Literary Ecology: From Resistance to Resilience

Critical Writing
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Participants in 21st-century literary cultures will need to be vigilant in tactically resisting the monopolization of the word (by corporations such as Alphabet, Google’s parent company) while adapting to transformations in computational media and complex technical systems. For these “cognitive technologies,” Kate (Katherine) Hayles reminds us, “are now a potent force in our planetary cognitive ecology” (Hayles, Unthought 19). They are rapidly altering how coevolving human-technical systems (cognitive assemblages) process information; and through multiple feedback loops, they are processually transforming multiple levels of human consciousness and how we humans think.

Editors, for their part, aim to optimize the context for a works reception, listening and looking out for stimulating respondents and providing relatively stable-publicatation forums where moderated dialogues between authors, readers, and texts texts: this was the model, at least, for publishing in the Gutenberg Era. Digital publication and distribution is disrupting this model, radically. How can literary studies adapt in the emergent Programming Era?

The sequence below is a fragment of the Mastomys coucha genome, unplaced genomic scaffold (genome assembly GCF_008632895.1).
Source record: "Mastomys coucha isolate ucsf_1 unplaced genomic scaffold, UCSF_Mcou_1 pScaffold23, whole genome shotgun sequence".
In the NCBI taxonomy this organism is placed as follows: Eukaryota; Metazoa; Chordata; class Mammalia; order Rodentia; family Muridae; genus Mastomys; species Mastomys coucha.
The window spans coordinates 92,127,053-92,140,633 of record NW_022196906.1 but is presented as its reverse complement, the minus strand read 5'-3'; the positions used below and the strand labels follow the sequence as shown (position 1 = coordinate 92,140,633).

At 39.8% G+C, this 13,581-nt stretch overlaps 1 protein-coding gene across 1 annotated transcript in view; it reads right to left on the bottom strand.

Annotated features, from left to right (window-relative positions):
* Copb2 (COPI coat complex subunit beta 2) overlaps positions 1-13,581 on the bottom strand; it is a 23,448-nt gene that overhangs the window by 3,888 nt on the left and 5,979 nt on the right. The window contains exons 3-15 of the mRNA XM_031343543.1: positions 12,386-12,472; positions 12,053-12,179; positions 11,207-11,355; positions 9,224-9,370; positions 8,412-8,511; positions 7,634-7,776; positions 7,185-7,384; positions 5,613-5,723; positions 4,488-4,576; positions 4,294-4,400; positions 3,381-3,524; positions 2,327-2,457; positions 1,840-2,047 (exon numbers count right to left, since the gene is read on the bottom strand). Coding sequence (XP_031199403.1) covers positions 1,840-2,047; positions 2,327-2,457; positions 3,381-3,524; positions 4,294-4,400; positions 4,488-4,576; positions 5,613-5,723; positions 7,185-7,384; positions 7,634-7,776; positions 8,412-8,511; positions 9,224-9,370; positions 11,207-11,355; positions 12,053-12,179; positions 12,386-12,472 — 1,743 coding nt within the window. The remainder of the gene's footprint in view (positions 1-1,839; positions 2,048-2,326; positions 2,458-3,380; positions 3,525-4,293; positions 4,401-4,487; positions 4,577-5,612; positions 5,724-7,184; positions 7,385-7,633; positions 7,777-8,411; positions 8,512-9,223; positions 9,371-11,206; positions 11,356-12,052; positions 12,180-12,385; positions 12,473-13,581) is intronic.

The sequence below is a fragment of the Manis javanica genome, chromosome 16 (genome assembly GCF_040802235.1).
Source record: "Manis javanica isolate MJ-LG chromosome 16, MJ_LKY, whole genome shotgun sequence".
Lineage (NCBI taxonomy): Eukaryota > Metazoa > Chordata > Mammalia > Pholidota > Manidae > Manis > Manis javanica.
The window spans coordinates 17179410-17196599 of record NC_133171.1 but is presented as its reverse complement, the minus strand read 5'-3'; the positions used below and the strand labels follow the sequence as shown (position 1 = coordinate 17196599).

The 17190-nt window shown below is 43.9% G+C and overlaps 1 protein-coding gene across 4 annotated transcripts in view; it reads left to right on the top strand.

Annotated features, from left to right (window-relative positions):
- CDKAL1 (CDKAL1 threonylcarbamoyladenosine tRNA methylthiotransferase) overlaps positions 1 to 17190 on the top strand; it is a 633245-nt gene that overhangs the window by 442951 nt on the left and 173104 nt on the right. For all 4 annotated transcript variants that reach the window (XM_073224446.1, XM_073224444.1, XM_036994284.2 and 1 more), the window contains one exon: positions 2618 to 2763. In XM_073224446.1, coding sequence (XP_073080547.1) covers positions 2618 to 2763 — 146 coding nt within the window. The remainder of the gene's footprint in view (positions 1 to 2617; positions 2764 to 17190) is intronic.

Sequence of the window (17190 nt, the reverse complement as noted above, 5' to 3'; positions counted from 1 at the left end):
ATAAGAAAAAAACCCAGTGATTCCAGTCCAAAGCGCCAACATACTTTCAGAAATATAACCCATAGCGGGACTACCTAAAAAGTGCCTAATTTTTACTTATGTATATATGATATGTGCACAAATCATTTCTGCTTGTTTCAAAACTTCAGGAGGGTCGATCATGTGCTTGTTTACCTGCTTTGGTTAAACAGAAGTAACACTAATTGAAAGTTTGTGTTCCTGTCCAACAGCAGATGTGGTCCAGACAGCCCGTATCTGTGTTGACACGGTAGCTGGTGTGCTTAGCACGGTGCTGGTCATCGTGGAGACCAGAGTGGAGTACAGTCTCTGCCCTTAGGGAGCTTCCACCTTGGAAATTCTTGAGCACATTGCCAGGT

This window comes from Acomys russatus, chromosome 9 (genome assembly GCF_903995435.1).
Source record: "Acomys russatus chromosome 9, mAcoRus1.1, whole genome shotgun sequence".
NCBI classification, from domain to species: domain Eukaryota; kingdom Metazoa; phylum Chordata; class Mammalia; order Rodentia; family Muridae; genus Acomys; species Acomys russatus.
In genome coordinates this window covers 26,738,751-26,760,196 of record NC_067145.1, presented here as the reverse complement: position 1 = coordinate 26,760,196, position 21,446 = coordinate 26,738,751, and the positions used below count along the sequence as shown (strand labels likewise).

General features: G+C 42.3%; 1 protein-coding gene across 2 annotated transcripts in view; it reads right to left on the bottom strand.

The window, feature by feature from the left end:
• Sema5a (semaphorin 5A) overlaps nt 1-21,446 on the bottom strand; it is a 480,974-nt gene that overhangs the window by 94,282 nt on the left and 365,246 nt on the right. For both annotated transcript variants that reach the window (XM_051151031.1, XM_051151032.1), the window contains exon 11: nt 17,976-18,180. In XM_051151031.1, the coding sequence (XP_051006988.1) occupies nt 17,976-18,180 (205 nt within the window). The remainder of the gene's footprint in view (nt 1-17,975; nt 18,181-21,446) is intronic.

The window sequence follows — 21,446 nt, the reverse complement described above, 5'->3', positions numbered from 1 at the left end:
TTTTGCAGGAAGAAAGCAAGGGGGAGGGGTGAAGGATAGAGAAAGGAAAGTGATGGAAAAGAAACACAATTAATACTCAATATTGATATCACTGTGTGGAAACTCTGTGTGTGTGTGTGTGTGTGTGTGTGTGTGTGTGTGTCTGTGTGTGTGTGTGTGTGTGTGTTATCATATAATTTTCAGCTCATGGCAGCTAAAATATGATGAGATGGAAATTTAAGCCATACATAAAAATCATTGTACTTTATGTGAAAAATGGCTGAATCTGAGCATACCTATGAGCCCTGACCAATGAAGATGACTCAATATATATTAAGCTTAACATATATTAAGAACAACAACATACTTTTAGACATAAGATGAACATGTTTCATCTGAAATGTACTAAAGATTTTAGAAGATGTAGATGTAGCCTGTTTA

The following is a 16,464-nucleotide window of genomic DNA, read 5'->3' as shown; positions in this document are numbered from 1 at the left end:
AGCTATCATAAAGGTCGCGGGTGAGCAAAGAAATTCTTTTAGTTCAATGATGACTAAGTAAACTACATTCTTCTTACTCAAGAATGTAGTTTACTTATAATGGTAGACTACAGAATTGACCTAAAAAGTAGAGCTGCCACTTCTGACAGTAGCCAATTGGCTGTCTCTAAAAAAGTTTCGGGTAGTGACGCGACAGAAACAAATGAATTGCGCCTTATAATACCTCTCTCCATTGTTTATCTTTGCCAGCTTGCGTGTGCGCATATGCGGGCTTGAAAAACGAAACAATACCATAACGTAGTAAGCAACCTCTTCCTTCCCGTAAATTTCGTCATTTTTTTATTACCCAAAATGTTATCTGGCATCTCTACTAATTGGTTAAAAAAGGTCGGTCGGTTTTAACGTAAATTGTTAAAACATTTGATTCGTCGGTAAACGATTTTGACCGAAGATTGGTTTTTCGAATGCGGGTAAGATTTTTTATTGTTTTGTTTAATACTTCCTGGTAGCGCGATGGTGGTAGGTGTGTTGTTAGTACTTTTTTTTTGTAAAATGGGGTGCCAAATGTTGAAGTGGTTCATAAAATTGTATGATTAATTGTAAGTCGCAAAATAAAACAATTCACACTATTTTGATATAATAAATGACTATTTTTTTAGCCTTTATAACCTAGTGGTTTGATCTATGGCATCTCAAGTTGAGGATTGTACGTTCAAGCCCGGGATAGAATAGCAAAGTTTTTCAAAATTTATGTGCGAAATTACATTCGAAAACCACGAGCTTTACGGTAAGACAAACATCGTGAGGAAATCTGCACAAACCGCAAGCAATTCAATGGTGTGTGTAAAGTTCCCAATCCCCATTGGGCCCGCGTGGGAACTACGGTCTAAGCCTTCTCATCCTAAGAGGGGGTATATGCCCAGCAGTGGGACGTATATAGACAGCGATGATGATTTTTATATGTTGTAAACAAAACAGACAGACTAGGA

My appeal to networked collaboration and collaborative networks returns us to the issue of resistance and its relation to agency, the ability to act in transformative ways. Agengy, at ebr, has always been understood as being distributed across networked systems comprised of exchanges between interconnected human and nonhuman actants (Rasmussen 282).

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Eric Dean Rasmussen